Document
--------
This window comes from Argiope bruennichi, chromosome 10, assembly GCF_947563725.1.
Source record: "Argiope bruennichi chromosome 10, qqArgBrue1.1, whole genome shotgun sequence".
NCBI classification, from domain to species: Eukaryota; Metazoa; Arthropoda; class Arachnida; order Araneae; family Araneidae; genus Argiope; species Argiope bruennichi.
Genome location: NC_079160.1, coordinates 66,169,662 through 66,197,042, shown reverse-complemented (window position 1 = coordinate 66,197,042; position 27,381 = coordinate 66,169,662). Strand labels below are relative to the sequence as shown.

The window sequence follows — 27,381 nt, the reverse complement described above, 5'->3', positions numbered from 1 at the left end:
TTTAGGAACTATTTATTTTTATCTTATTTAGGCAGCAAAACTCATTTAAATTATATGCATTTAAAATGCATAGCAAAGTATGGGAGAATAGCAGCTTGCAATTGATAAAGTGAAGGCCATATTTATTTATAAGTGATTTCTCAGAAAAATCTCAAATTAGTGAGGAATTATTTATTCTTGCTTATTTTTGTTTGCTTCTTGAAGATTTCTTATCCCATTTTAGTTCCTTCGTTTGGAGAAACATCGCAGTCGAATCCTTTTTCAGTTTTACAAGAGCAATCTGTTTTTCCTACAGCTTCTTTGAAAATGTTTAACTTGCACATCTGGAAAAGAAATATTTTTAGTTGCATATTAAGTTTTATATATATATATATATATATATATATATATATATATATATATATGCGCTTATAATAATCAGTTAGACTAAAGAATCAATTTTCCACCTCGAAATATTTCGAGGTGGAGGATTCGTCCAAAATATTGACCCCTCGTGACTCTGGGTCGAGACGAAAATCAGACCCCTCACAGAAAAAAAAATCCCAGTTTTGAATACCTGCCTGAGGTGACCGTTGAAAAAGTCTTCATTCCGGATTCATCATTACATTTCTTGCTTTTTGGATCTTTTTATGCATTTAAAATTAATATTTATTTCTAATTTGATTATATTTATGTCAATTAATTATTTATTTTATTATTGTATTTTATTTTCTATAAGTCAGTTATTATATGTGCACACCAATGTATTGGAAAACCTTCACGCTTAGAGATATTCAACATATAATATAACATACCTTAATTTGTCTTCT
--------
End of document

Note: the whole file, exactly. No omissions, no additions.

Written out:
This window comes from Argiope bruennichi, chromosome 10, assembly GCF_947563725.1.
Source record: "Argiope bruennichi chromosome 10, qqArgBrue1.1, whole genome shotgun sequence".
NCBI classification, from domain to species: Eukaryota; Metazoa; Arthropoda; class Arachnida; order Araneae; family Araneidae; genus Argiope; species Argiope bruennichi.
Genome location: NC_079160.1, coordinates 66,169,662 through 66,197,042, shown reverse-complemented (window position 1 = coordinate 66,197,042; position 27,381 = coordinate 66,169,662). Strand labels below are relative to the sequence as shown.

The window sequence follows — 27,381 nt, the reverse complement described above, 5'->3', positions numbered from 1 at the left end:
TTTAGGAACTATTTATTTTTATCTTATTTAGGCAGCAAAACTCATTTAAATTATATGCATTTAAAATGCATAGCAAAGTATGGGAGAATAGCAGCTTGCAATTGATAAAGTGAAGGCCATATTTATTTATAAGTGATTTCTCAGAAAAATCTCAAATTAGTGAGGAATTATTTATTCTTGCTTATTTTTGTTTGCTTCTTGAAGATTTCTTATCCCATTTTAGTTCCTTCGTTTGGAGAAACATCGCAGTCGAATCCTTTTTCAGTTTTACAAGAGCAATCTGTTTTTCCTACAGCTTCTTTGAAAATGTTTAACTTGCACATCTGGAAAAGAAATATTTTTAGTTGCATATTAAGTTTTATATATATATATATATATATATATATATATATATATATATATATGCGCTTATAATAATCAGTTAGACTAAAGAATCAATTTTCCACCTCGAAATATTTCGAGGTGGAGGATTCGTCCAAAATATTGACCCCTCGTGACTCTGGGTCGAGACGAAAATCAGACCCCTCACAGAAAAAAAAATCCCAGTTTTGAATACCTGCCTGAGGTGACCGTTGAAAAAGTCTTCATTCCGGATTCATCATTACATTTCTTGCTTTTTGGATCTTTTTATGCATTTAAAATTAATATTTATTTCTAATTTGATTATATTTATGTCAATTAATTATTTATTTTATTATTGTATTTTATTTTCTATAAGTCAGTTATTATATGTGCACACCAATGTATTGGAAAACCTTCACGCTTAGAGATATTCAACATATAATATAACATACCTTAATTTGTCTTCT